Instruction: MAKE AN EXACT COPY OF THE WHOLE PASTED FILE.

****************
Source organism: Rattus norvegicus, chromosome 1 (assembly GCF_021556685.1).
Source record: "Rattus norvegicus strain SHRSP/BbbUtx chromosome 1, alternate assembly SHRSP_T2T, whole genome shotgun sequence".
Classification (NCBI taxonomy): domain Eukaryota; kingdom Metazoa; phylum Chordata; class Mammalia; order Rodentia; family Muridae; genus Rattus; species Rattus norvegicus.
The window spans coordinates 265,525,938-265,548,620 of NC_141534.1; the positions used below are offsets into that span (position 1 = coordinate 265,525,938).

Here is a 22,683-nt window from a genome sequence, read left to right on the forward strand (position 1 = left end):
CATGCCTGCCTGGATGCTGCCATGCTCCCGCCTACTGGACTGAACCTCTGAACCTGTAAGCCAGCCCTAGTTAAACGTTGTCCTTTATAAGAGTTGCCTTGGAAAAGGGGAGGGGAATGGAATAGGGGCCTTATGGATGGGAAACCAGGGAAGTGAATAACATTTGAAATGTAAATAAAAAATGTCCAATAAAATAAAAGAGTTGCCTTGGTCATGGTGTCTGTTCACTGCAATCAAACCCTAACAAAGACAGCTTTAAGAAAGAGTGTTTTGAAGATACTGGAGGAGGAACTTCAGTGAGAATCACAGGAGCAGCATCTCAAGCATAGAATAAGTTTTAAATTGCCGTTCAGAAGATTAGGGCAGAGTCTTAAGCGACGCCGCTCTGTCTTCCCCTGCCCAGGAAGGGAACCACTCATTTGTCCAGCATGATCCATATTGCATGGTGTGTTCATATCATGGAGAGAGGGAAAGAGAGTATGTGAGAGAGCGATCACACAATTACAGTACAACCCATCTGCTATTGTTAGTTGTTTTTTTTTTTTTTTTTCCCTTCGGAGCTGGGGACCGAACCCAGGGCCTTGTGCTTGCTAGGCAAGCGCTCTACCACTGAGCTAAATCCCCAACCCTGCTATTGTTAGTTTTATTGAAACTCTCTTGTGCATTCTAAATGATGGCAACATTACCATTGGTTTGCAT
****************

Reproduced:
Source organism: Rattus norvegicus, chromosome 1 (assembly GCF_021556685.1).
Source record: "Rattus norvegicus strain SHRSP/BbbUtx chromosome 1, alternate assembly SHRSP_T2T, whole genome shotgun sequence".
Classification (NCBI taxonomy): domain Eukaryota; kingdom Metazoa; phylum Chordata; class Mammalia; order Rodentia; family Muridae; genus Rattus; species Rattus norvegicus.
The window spans coordinates 265,525,938-265,548,620 of NC_141534.1; the positions used below are offsets into that span (position 1 = coordinate 265,525,938).

Here is a 22,683-nt window from a genome sequence, read left to right on the forward strand (position 1 = left end):
CATGCCTGCCTGGATGCTGCCATGCTCCCGCCTACTGGACTGAACCTCTGAACCTGTAAGCCAGCCCTAGTTAAACGTTGTCCTTTATAAGAGTTGCCTTGGAAAAGGGGAGGGGAATGGAATAGGGGCCTTATGGATGGGAAACCAGGGAAGTGAATAACATTTGAAATGTAAATAAAAAATGTCCAATAAAATAAAAGAGTTGCCTTGGTCATGGTGTCTGTTCACTGCAATCAAACCCTAACAAAGACAGCTTTAAGAAAGAGTGTTTTGAAGATACTGGAGGAGGAACTTCAGTGAGAATCACAGGAGCAGCATCTCAAGCATAGAATAAGTTTTAAATTGCCGTTCAGAAGATTAGGGCAGAGTCTTAAGCGACGCCGCTCTGTCTTCCCCTGCCCAGGAAGGGAACCACTCATTTGTCCAGCATGATCCATATTGCATGGTGTGTTCATATCATGGAGAGAGGGAAAGAGAGTATGTGAGAGAGCGATCACACAATTACAGTACAACCCATCTGCTATTGTTAGTTGTTTTTTTTTTTTTTTTTCCCTTCGGAGCTGGGGACCGAACCCAGGGCCTTGTGCTTGCTAGGCAAGCGCTCTACCACTGAGCTAAATCCCCAACCCTGCTATTGTTAGTTTTATTGAAACTCTCTTGTGCATTCTAAATGATGGCAACATTACCATTGGTTTGCAT